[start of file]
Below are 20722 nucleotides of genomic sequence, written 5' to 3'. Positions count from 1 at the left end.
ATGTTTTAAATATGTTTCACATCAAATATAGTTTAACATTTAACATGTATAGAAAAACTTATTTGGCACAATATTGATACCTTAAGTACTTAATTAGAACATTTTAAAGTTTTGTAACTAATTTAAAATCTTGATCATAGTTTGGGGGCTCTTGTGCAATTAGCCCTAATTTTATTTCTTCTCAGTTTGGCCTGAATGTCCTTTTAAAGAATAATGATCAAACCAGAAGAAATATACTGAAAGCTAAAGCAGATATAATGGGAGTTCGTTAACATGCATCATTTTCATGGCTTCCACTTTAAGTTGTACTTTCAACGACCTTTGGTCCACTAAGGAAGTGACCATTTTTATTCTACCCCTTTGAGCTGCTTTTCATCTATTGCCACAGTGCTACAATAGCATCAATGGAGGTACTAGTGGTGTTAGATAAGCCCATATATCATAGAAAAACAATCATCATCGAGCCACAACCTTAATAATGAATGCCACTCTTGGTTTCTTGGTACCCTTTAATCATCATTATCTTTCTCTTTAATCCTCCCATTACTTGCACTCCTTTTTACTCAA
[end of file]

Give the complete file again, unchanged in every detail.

Below are 20722 nucleotides of genomic sequence, written 5' to 3'. Positions count from 1 at the left end.
ATGTTTTAAATATGTTTCACATCAAATATAGTTTAACATTTAACATGTATAGAAAAACTTATTTGGCACAATATTGATACCTTAAGTACTTAATTAGAACATTTTAAAGTTTTGTAACTAATTTAAAATCTTGATCATAGTTTGGGGGCTCTTGTGCAATTAGCCCTAATTTTATTTCTTCTCAGTTTGGCCTGAATGTCCTTTTAAAGAATAATGATCAAACCAGAAGAAATATACTGAAAGCTAAAGCAGATATAATGGGAGTTCGTTAACATGCATCATTTTCATGGCTTCCACTTTAAGTTGTACTTTCAACGACCTTTGGTCCACTAAGGAAGTGACCATTTTTATTCTACCCCTTTGAGCTGCTTTTCATCTATTGCCACAGTGCTACAATAGCATCAATGGAGGTACTAGTGGTGTTAGATAAGCCCATATATCATAGAAAAACAATCATCATCGAGCCACAACCTTAATAATGAATGCCACTCTTGGTTTCTTGGTACCCTTTAATCATCATTATCTTTCTCTTTAATCCTCCCATTACTTGCACTCCTTTTTACTCAA